IN FAIRNESS, there are lesser injuries for this year’s welcoming of the year 2018. Perhaps, the government’s call to the public to minimize if not stop the use of firecrackers was effectively heeded by the people celebrating during New Year’s Eve.
The Department of Health is “somehow elated” over the comparatively low number of fire-cracker related injuries reported in medical hospitals as compared to the previous years, although the low number of injured does not mean there are no victims of firecrackers for this year-end revelry.
Earlier this year, President Rodrigo Duterte signed Executive Order No. 28 which designates community fireworks display zones and banning firecrackers in many places in the country. In addition, we saw how the government, through local government units and the Philippine National Police (PNP) effectively implemented the said law.
Many municipalities in the country have designated fireworks display zones usually in public parks and plazas while the PNP confiscated firecrackers listed under the “more explosive and more deadly kind”.
Further, I saw some PNP service vehicles roving in many places during the New Year’s Eve in their bid to help in the implementation of the said executive order. Aside from monitoring people lighting firecrackers, the PNP immensely contributed to the visibility of authorities, thus discouraging some people from lighting “deadly” ilk of fireworks.
In addition, selling firecrackers seemed to be “more regulated” now since retailers of these should secure various permits from local authorities before they can legitimately sell their stuff.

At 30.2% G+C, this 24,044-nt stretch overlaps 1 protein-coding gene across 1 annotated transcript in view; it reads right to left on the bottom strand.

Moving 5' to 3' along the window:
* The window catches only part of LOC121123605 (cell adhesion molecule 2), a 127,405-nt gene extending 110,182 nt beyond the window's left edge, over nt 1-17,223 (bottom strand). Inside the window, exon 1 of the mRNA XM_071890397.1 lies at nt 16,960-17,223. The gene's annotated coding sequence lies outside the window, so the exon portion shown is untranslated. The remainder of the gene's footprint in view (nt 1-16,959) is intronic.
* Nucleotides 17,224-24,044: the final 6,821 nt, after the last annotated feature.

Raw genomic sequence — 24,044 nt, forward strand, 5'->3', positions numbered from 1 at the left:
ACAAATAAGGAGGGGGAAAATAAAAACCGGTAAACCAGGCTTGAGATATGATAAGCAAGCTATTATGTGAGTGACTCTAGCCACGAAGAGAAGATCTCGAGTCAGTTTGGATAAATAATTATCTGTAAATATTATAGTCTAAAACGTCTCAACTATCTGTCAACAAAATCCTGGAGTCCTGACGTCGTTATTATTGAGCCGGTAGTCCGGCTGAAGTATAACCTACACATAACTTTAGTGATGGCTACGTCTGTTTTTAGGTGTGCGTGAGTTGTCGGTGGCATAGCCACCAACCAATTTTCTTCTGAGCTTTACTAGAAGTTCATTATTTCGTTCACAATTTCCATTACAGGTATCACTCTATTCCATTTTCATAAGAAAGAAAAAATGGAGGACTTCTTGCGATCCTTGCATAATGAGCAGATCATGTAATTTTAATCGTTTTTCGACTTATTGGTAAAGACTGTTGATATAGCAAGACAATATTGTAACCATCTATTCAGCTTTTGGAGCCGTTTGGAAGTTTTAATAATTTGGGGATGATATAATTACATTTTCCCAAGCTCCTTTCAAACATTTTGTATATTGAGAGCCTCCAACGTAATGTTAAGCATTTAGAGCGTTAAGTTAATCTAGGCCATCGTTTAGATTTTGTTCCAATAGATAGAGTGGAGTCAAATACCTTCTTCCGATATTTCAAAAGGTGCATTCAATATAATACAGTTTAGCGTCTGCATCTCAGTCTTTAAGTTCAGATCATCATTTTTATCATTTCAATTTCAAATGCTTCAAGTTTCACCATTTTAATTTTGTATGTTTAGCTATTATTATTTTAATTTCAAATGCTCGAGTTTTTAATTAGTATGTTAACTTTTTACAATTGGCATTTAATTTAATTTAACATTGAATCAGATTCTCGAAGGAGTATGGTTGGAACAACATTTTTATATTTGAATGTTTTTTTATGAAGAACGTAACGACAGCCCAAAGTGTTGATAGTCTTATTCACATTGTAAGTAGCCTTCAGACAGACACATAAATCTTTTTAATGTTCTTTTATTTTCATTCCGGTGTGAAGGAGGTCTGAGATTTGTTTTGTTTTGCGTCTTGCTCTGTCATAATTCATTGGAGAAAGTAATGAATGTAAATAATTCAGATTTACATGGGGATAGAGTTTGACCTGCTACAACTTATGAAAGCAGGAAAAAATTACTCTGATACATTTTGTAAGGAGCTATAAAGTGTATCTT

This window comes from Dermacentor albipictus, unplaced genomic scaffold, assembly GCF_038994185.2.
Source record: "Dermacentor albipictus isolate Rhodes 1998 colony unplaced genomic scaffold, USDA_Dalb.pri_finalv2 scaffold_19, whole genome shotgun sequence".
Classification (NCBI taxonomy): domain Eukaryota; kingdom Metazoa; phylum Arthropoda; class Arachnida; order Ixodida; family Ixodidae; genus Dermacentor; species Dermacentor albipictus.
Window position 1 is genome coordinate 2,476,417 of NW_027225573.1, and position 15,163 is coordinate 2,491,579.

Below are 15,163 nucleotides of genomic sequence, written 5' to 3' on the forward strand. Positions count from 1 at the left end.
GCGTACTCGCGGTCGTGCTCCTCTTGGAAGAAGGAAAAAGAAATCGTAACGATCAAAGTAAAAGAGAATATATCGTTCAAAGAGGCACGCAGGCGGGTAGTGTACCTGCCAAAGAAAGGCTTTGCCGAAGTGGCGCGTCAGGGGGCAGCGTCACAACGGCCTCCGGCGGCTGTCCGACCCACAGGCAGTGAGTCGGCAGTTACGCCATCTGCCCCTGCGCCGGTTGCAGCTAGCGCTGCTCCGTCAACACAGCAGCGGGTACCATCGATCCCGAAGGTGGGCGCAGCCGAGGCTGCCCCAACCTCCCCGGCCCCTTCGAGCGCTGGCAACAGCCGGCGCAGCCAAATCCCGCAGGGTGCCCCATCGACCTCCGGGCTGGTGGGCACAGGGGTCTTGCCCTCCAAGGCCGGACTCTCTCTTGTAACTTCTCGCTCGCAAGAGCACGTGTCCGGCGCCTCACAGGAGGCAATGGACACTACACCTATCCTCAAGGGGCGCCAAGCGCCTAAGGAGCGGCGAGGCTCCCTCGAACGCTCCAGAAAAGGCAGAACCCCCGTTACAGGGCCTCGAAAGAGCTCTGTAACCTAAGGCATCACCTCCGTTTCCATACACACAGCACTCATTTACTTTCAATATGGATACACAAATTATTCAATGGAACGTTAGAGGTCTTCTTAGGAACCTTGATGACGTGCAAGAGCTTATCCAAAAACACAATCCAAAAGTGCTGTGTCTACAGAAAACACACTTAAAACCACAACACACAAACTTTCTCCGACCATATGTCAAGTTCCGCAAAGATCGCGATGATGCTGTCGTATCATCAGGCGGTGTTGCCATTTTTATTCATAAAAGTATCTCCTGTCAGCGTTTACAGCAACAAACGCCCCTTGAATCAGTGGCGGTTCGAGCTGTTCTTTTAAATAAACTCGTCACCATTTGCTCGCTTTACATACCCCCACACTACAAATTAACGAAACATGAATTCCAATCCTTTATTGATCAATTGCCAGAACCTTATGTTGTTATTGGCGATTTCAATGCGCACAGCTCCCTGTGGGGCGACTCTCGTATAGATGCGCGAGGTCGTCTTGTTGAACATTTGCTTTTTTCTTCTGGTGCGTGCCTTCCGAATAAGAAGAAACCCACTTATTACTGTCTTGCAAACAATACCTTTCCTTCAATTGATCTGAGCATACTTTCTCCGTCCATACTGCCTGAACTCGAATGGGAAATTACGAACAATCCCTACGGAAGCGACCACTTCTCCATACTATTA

On the other hand, firecrackers business in the country was immensely affected not only because of the existence of the said executive order, but also because of retailers were adamant to do their buying for retailing because they might not sell their firecrackers to the public.
While many were spared from injuries, from expenses and from too much air pollution, fireworks industries such as those in Bocaue, Bulacan suffered from strong blows because of reported poor sales. Although they sold some “legal firecrackers”, their sales were low as compared to the previous years.
The countdown to midnight in the country needs to be noisy. However, it need not be complete through the indiscriminate use of firecrackers that sometimes result in amputations, burns, lacerations and even death of firecracker injury victims.
In other countries, New Year’s Eve merry-making is usually done through parties, loud music, blowing of horns, and other forms of celebrating sans firecrackers. It is only in the Philippines that we celebrate the welcoming of the year differently.
Since the implementation of the said executive order, people perhaps are now educated on the benefits of not having pompous use of firecrackers. Aside from saving money in not buying some fireworks, the law has somehow lessened the air, land and noise pollutions through the lesser use of firecrackers. It likewise minimized the risk of injuries of people.
Perhaps the said order should become permanent and further implemented in the coming New Year’s celebrations in the coming years ahead.
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